Signpost (Weber, Utah), 2008-03-261
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Expensive car, ruined credit See page 4 : ' I ; I A; :W pie I. ' - - m 1 Weber State University ii F Mens in Brief n PHOTO BY BRICE KELSCH THE SIGNPOST Weber State university students study research presented by students at various colleges. Some of the researchers were selected to present at the national conference. Symposium allows researchers to disseminate information fey James Elmer correspondent I The Signpost Weber State University Sponsored the fifth annual Undergraduate Research Symposium on Monday at the Shepherd Union Building, j Tracy Lynn Parker, Weber State University senior in education, presented her autism Seniors chance io park in lottery i- Church and state debated By Lynn Wilde news editor I The Signpost In a student senate meeting on Monday at Weber State University, Lisa Allen-Martinez and Wendell Rich presented a new program to distribute "A" parking lot passes. Allen-Martinez said that she and others spent a year looking at different parking options. They then came up with a plan. The plan is a seniority-based lottery. WSU students with the most credit hours would be first to get into the lottery. "So, we are very happy and very excited that we have the software capability to do a seniority-based jottery for parking permits," Allen-Martinez said. The program is a hybrid version of two proposals: one that went through the student senate last year and one that was presented to parking services. With this plan, parking services would send messages to students via the WSU online portal asking If they would be interested in participating in the program. Students that want to participate would have their names entered into a new software program that randomly selects participants. , Those who are selected would be notified through the WSU portal and would be given a certain amount of time to pay for and procure the passes. " The student will have the ability to choose which parking lot pass they would like and are given nine it 5 research at the symposium. Her study, titled, "Family Dynamics, Coping Strategies, Perceptions of Ambiguity and Impacts on Parents Raising a Child with Autism," focuses on finding stress reduction techniques to help familymembers-turned-caregivers cope with the stress of dealing with an autistic child. She said she hopes her alternate choices as well. "Now, I can only choose each lot one time," she said. "I can't go in and choose A2, A2, A2, A2 and increase my chances nine fold." Allen-Martinez said the days of camping at Lampros Hall are over. In the past, people would wait by the Lampros Hall to get an A pass using the old way of "first come, first serve." Veteran's senator Daron Nelson said veterans traditionally get senior status at WSU, and asked if the new system would still allow them the same status. Allen-Martinez said the software recognizes the amount of credit hours, not any other form of status. Ex-officio In the ex-bfficio portion of the senate, Cody Jones said the LDS Institute invited all of the candidates to Thursday lunch to meet their constituents and to campaign. Though campaigning off-campus is against the senate bylaws, Jones said the bylaws would be suspended for the lunch. I lowever, he said no written STUDEI1T materials would be allowed only verbal campaigning. Senator Jared Olsen took issue with the suspension of bylaws. He said that it wasn't just campaigning off-campus, but because it was also a religious institution. "My interpretation is the reason they list it is for separate church and stale," Olsen said. President of the senate Chris Bentley suggested an appeal to the Supreme Court. Senator Mike Kofoed said by the candidates campaigning at See Senate page 5 i txj 33 13 research will help educators eventually gain a better understanding of how to help children with autism learn, and thus be able to provide them with a better quality education. She said she found her findings to be reassuring. Many of the cases she studied found that the caregivers were doing a more than adequate job F i- A i '1 A '1 ii r - 1 Author Celebrates Queen By Andreas Aguila correspondent I The Signpost On Monday, May 24, Carole Levin from the University of Nebraska-Lincoln came to speak on Queen Elizabeth at Weber State University as part of the university's Women's History Month, hosted by the WSU history department. The speech was hosted at the WSU alumni center, and about 25 people attended. Levin has written several books that focused on telling the story about women during various eras, such as the middle ages and the renaissance, among others. She is traveling around talking about Queen Elizabeth's life as a female ruler in Kith century England. V caring for their loved one with autism. One thing she suggested in' her findings is "cognitive refraining," or helping the child tin a case-by-case basis deal with the individual situations as they present themselves so as not to overwhelm the child. Another presenter, WSU sociology senior Lori Lundell SOURCE: OPEN DOMAIN Levin said she has always had a strong interest in Queen Elizabeth. During her speech, Levin wore portrait pins of Elizabeth, and said she always wears something with Elizabeth's portrait on it. The author described Elizabeth's life prior to becoming ruler of England, as very dangerous and dramatic. Her family was described as "being part of a soap opera," Levis said, and in 1541, at the age of 15, she was accused of being pregnant with her stepfather's child. Besides this, levin said Elizabeth suffered other allegations, including some by her sister, Queen Mary, who had inherited the throne from Sec Queen page r 1 was hired by the National Science Foundation to conduct research about personality traits of soldiers' and its effects on fatigue. In her study, titled, "Predictors of Fatigue and Performance in Air Force Personnel," she found that a soldier's personality may have an impact on the soldier's fatigue and, thus, their ability to be effective in a military setting. According to Lundell, her research "has the potential to help decrease human error resulting from fatigue while on the job.". The WSU Office of Undergraduate Research (OUR), directed by zoology professor John Cavitt, sponsored the symposium. Conferences give student researchers the ability to make contacts, distribute their research abroad, and compare their project to other research being done in their field of study, according to Cavitt. Those three elements help students not only complete their research, but also promote it. "We like to give our students the opportunities to disseminate their research because it shows the work they have put into it," Cavitt said. "Research isn't done until it's disseminated. That's what we're going for dissemination of research." Parker is among the 24 Weber State University undergraduates selected by the Uuniversity to make the trip to the National Convention of Undergraduate Research (NCUR) in Salisbury, Md. on April 9-13. Lundell is also going to NCUR; it will be her second trip to the national convention.' Comment on this story at wsusignpost.com. Student body demographics causes involvement issues By Shii rel Cooper asst. news editor I The Signpost Student involvement has been on the forefront of many Weber State University students' minds recently, especially as WSU enters into the elections for the 2008-2009 school year. In comparison to other campuses across America, voter turnout is low at WSU. Richard Sline, former Dean of Students from 82-90, said that student involvement in the civics of student government was low when he was the dean, but he has noticed that it has decreased even further since then. He believes that one of the reasons WSU students aren't as involved is because the university is primarily a commuter campus. "In terms of how plugged in I am to campus life," Sline said, "if I am married and supporting a family, it is different than if I am 19 and living on campus." Most WSU students aren't 19 and don't live on campus. Thus, many aren't involved in the happenings at Weber State. Brittany Christensen, a WSU sophomore majoring in nutrition, transferred to Weber State University from Southern Utah University because living on her own became too expensive. Since her move she has noticed a difference in her campus involvement. "I don't feel as involved at Weber as I did at Southern Utah University," Christensen said. "I think that it's because when I was Set" Involve page 5 Weber State News places in national WW The Weber State News team was recognized at a national convention for the National Broadcasting Society in California. There were finalists in eight of the categories and the team came home with grand prize trophies . in three of the categories. David Caulford won for his entry in the Audio PSA category. David Caulford and Steven Bagley won the grand prize in the Music. Video category. This is the second year in a row Weber. State has won the Grand Prize in this category. Last year Anthony Park and Ron Proctor turned another song David composed into a music video. The Weber State News Team brought home the Grand Prize music entertainment program category. They submitted an edition of Studio 76. This is the second consecutive year Weber has taken home the Grand Prize in this category. Weber State was a finalist in five other categories. The students who were finalists are: Tim Sessions for Audio Commercial. John Carrillo for News Segment. Trevor Warner, Christian Westergard and Luke Eddy for Sports Segment. Jon Schade for News Feature. Jon Schade also in the sports package category. Utah Science Olypiad comes to WSU Utah's Science Olympiad, a 26-event, statewide competition for both middle and high school students, will be held at Weber State University Saturday, March 29 from 8:30 a.m. to 3:30 p.m. Forty-four teams of up to 15 members each from 41 middle and high schools will compete in three areas: science concepts and knowledge, science processes and thinkingskills, and science application and technology. This is the 19th-annual competition at WSU. Winners of this competition will go on to compete nationally. Competitions will be held at WSU, with spectator events at the Dee Event Center. An award ceremony will be held in Val A. Browning Center's Austad Auditorium at 6 p.m. For more information visit h 1 1 p : d e p a r t m e n t s . weber.edusciencecenter S c i e n c e O 1 y m p i a d spcctatorevents.htm or call 626-6160. ' Remember to vote To vote in the WSU primary elections for student body government, which ends Thursday: Log in to student portal Click 'My Weber' tab 'Vote' link is on the bottom right hand coi ner of screen. Choose 'Primary 2008' in drop down box.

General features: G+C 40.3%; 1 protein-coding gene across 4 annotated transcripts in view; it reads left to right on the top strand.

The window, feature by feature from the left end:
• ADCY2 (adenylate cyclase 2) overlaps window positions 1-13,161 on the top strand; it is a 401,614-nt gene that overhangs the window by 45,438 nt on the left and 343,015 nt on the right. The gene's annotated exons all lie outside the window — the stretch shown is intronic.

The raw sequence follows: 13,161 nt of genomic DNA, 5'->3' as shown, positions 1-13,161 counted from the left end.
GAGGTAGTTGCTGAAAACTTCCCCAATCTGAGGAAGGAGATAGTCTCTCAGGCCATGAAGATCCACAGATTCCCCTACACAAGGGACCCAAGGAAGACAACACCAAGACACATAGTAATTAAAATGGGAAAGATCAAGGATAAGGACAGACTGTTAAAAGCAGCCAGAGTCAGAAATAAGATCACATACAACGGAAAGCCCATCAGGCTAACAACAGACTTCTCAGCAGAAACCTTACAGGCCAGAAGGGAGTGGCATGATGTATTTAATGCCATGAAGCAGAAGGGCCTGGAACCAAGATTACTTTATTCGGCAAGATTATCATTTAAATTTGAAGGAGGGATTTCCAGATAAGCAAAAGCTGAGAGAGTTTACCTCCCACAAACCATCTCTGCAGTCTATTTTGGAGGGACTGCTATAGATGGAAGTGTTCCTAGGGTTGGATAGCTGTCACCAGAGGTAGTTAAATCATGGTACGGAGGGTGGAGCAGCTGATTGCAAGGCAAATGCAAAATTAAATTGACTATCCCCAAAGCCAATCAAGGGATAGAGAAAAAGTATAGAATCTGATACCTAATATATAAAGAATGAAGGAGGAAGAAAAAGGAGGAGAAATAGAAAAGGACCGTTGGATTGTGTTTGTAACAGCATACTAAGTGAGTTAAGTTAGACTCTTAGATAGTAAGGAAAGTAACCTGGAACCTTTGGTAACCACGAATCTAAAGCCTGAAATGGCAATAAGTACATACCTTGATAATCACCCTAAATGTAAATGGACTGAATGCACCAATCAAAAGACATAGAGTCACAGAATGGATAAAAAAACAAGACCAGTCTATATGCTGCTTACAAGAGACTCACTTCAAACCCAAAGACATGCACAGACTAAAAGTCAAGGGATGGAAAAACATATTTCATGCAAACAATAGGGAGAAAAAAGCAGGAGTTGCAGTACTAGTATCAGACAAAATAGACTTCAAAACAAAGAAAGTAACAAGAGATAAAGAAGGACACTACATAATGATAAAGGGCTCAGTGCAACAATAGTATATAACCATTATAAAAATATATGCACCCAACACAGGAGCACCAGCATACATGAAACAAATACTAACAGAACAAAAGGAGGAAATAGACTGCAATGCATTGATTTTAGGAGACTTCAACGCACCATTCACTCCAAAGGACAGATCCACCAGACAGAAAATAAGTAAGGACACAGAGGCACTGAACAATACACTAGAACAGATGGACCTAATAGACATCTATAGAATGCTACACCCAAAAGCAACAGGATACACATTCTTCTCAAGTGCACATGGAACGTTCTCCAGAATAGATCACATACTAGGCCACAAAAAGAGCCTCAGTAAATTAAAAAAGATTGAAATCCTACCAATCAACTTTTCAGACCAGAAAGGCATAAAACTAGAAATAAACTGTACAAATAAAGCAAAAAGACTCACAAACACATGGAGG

|Title||Signpost (Weber, Utah), 2008-03-26, Vol. 78, No. 77|
|Creator||Weber State University|
|Contributors||Associated Students of Weber State University|
|Description||Weber's current student newspaper, the Signpost, first appeared on September 29, 1937. For two years prior to that time, campus news was disseminated via announcements posted on a bulletin board known as the "Signpost". As a result, the masthead of the first issue of the paper itself featured a rudimentary wooden sign with the title spelled out in rustic-looking letters. Over the years the paper has been published continuously, though the look, size and style has changed several times.|
|Subject||College student newspapers and periodicals; Weber State University|
|Publisher Digital||Stewart Library, Weber State University|
|Source||University Archives LD5893.W55 S5, Stewart Library, Weber State University|
|Rights Management||Public Domain. Courtesy of University Archives, Stewart Library, Weber State University.|